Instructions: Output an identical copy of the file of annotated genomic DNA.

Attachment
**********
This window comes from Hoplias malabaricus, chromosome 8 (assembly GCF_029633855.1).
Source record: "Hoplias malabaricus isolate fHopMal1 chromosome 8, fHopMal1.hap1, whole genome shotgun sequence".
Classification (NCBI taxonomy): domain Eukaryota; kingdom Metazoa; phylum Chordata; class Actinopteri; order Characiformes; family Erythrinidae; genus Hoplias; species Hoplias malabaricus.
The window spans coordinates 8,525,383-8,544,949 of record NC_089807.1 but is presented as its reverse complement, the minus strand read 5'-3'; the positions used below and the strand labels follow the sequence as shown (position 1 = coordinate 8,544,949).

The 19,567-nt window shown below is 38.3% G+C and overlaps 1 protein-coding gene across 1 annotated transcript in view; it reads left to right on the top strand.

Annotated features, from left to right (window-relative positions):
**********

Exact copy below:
This window comes from Hoplias malabaricus, chromosome 8 (assembly GCF_029633855.1).
Source record: "Hoplias malabaricus isolate fHopMal1 chromosome 8, fHopMal1.hap1, whole genome shotgun sequence".
Classification (NCBI taxonomy): domain Eukaryota; kingdom Metazoa; phylum Chordata; class Actinopteri; order Characiformes; family Erythrinidae; genus Hoplias; species Hoplias malabaricus.
The window spans coordinates 8,525,383-8,544,949 of record NC_089807.1 but is presented as its reverse complement, the minus strand read 5'-3'; the positions used below and the strand labels follow the sequence as shown (position 1 = coordinate 8,544,949).

The 19,567-nt window shown below is 38.3% G+C and overlaps 1 protein-coding gene across 1 annotated transcript in view; it reads left to right on the top strand.

Annotated features, from left to right (window-relative positions):